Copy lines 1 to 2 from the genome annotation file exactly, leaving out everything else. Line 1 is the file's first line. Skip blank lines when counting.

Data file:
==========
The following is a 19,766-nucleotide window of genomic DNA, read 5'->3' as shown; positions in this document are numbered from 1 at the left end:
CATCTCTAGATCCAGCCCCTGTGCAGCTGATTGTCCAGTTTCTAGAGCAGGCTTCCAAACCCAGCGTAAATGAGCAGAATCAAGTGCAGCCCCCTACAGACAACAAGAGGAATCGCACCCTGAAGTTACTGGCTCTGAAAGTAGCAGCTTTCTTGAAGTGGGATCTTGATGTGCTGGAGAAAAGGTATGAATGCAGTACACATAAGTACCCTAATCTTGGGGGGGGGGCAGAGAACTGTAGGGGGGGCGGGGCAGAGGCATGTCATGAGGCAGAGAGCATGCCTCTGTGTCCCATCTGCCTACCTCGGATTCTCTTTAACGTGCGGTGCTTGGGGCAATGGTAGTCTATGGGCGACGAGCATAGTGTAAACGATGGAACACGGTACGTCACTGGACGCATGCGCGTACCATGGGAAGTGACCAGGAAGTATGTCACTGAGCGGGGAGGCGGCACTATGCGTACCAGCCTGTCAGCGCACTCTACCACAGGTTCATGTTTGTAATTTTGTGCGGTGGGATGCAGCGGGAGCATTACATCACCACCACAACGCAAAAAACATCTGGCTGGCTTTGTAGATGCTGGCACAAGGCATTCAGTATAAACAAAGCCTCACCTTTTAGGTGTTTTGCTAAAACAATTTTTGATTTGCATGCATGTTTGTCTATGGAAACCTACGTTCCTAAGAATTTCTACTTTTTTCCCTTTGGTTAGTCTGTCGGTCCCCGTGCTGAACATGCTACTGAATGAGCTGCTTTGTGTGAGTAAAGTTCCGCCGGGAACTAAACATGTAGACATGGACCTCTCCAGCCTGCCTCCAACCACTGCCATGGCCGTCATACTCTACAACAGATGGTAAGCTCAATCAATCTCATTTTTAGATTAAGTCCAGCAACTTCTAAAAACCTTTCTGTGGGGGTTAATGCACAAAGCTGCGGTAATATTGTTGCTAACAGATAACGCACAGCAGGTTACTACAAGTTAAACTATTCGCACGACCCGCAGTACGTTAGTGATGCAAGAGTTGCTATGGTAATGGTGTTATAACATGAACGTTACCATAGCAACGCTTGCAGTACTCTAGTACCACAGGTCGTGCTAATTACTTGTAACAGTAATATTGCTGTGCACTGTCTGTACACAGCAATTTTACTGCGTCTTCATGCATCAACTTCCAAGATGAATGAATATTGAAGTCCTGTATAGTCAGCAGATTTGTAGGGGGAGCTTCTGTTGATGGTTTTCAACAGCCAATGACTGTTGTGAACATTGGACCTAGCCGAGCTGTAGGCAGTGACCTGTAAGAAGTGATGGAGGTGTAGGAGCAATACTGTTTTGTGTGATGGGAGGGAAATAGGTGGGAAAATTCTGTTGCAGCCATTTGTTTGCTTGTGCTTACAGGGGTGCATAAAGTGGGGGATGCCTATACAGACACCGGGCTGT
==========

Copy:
The following is a 19,766-nucleotide window of genomic DNA, read 5'->3' as shown; positions in this document are numbered from 1 at the left end:
CATCTCTAGATCCAGCCCCTGTGCAGCTGATTGTCCAGTTTCTAGAGCAGGCTTCCAAACCCAGCGTAAATGAGCAGAATCAAGTGCAGCCCCCTACAGACAACAAGAGGAATCGCACCCTGAAGTTACTGGCTCTGAAAGTAGCAGCTTTCTTGAAGTGGGATCTTGATGTGCTGGAGAAAAGGTATGAATGCAGTACACATAAGTACCCTAATCTTGGGGGGGGGGCAGAGAACTGTAGGGGGGGCGGGGCAGAGGCATGTCATGAGGCAGAGAGCATGCCTCTGTGTCCCATCTGCCTACCTCGGATTCTCTTTAACGTGCGGTGCTTGGGGCAATGGTAGTCTATGGGCGACGAGCATAGTGTAAACGATGGAACACGGTACGTCACTGGACGCATGCGCGTACCATGGGAAGTGACCAGGAAGTATGTCACTGAGCGGGGAGGCGGCACTATGCGTACCAGCCTGTCAGCGCACTCTACCACAGGTTCATGTTTGTAATTTTGTGCGGTGGGATGCAGCGGGAGCATTACATCACCACCACAACGCAAAAAACATCTGGCTGGCTTTGTAGATGCTGGCACAAGGCATTCAGTATAAACAAAGCCTCACCTTTTAGGTGTTTTGCTAAAACAATTTTTGATTTGCATGCATGTTTGTCTATGGAAACCTACGTTCCTAAGAATTTCTACTTTTTTCCCTTTGGTTAGTCTGTCGGTCCCCGTGCTGAACATGCTACTGAATGAGCTGCTTTGTGTGAGTAAAGTTCCGCCGGGAACTAAACATGTAGACATGGACCTCTCCAGCCTGCCTCCAACCACTGCCATGGCCGTCATACTCTACAACAGATGGTAAGCTCAATCAATCTCATTTTTAGATTAAGTCCAGCAACTTCTAAAAACCTTTCTGTGGGGGTTAATGCACAAAGCTGCGGTAATATTGTTGCTAACAGATAACGCACAGCAGGTTACTACAAGTTAAACTATTCGCACGACCCGCAGTACGTTAGTGATGCAAGAGTTGCTATGGTAATGGTGTTATAACATGAACGTTACCATAGCAACGCTTGCAGTACTCTAGTACCACAGGTCGTGCTAATTACTTGTAACAGTAATATTGCTGTGCACTGTCTGTACACAGCAATTTTACTGCGTCTTCATGCATCAACTTCCAAGATGAATGAATATTGAAGTCCTGTATAGTCAGCAGATTTGTAGGGGGAGCTTCTGTTGATGGTTTTCAACAGCCAATGACTGTTGTGAACATTGGACCTAGCCGAGCTGTAGGCAGTGACCTGTAAGAAGTGATGGAGGTGTAGGAGCAATACTGTTTTGTGTGATGGGAGGGAAATAGGTGGGAAAATTCTGTTGCAGCCATTTGTTTGCTTGTGCTTACAGGGGTGCATAAAGTGGGGGATGCCTATACAGACACCGGGCTGT